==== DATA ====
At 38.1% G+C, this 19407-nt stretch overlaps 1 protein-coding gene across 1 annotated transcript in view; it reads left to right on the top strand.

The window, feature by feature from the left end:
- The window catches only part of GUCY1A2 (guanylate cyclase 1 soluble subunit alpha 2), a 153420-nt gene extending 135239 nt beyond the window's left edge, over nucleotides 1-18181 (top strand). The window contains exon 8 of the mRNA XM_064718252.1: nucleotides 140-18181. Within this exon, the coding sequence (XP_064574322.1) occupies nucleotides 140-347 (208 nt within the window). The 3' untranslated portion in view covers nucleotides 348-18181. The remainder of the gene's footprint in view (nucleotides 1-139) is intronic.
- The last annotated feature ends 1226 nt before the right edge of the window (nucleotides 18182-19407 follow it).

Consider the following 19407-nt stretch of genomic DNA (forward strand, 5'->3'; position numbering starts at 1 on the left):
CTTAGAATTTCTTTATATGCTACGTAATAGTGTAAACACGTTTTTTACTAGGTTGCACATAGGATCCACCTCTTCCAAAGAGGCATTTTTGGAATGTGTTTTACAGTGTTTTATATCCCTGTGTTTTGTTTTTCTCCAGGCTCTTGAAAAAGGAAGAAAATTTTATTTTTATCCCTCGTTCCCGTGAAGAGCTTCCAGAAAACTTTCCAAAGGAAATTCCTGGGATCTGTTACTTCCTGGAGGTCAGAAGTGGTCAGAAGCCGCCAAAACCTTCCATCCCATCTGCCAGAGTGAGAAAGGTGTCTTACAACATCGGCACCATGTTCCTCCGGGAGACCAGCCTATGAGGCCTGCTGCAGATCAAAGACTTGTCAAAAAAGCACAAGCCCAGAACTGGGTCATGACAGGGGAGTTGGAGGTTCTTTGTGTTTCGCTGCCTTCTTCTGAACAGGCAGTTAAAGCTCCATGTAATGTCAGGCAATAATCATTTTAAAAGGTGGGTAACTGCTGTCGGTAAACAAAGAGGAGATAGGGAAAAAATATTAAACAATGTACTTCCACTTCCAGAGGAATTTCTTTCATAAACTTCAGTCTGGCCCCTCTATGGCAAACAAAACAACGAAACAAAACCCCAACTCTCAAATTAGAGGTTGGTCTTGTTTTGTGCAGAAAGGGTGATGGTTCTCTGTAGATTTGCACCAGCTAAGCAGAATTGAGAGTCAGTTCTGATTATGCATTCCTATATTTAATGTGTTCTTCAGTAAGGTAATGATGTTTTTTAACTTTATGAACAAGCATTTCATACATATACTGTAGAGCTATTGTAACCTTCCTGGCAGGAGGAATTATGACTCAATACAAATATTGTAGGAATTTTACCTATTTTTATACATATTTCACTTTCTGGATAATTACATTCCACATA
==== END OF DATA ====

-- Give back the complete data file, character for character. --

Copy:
At 38.1% G+C, this 19407-nt stretch overlaps 1 protein-coding gene across 1 annotated transcript in view; it reads left to right on the top strand.

The window, feature by feature from the left end:
- The window catches only part of GUCY1A2 (guanylate cyclase 1 soluble subunit alpha 2), a 153420-nt gene extending 135239 nt beyond the window's left edge, over nucleotides 1-18181 (top strand). The window contains exon 8 of the mRNA XM_064718252.1: nucleotides 140-18181. Within this exon, the coding sequence (XP_064574322.1) occupies nucleotides 140-347 (208 nt within the window). The 3' untranslated portion in view covers nucleotides 348-18181. The remainder of the gene's footprint in view (nucleotides 1-139) is intronic.
- The last annotated feature ends 1226 nt before the right edge of the window (nucleotides 18182-19407 follow it).

Consider the following 19407-nt stretch of genomic DNA (forward strand, 5'->3'; position numbering starts at 1 on the left):
CTTAGAATTTCTTTATATGCTACGTAATAGTGTAAACACGTTTTTTACTAGGTTGCACATAGGATCCACCTCTTCCAAAGAGGCATTTTTGGAATGTGTTTTACAGTGTTTTATATCCCTGTGTTTTGTTTTTCTCCAGGCTCTTGAAAAAGGAAGAAAATTTTATTTTTATCCCTCGTTCCCGTGAAGAGCTTCCAGAAAACTTTCCAAAGGAAATTCCTGGGATCTGTTACTTCCTGGAGGTCAGAAGTGGTCAGAAGCCGCCAAAACCTTCCATCCCATCTGCCAGAGTGAGAAAGGTGTCTTACAACATCGGCACCATGTTCCTCCGGGAGACCAGCCTATGAGGCCTGCTGCAGATCAAAGACTTGTCAAAAAAGCACAAGCCCAGAACTGGGTCATGACAGGGGAGTTGGAGGTTCTTTGTGTTTCGCTGCCTTCTTCTGAACAGGCAGTTAAAGCTCCATGTAATGTCAGGCAATAATCATTTTAAAAGGTGGGTAACTGCTGTCGGTAAACAAAGAGGAGATAGGGAAAAAATATTAAACAATGTACTTCCACTTCCAGAGGAATTTCTTTCATAAACTTCAGTCTGGCCCCTCTATGGCAAACAAAACAACGAAACAAAACCCCAACTCTCAAATTAGAGGTTGGTCTTGTTTTGTGCAGAAAGGGTGATGGTTCTCTGTAGATTTGCACCAGCTAAGCAGAATTGAGAGTCAGTTCTGATTATGCATTCCTATATTTAATGTGTTCTTCAGTAAGGTAATGATGTTTTTTAACTTTATGAACAAGCATTTCATACATATACTGTAGAGCTATTGTAACCTTCCTGGCAGGAGGAATTATGACTCAATACAAATATTGTAGGAATTTTACCTATTTTTATACATATTTCACTTTCTGGATAATTACATTCCACATA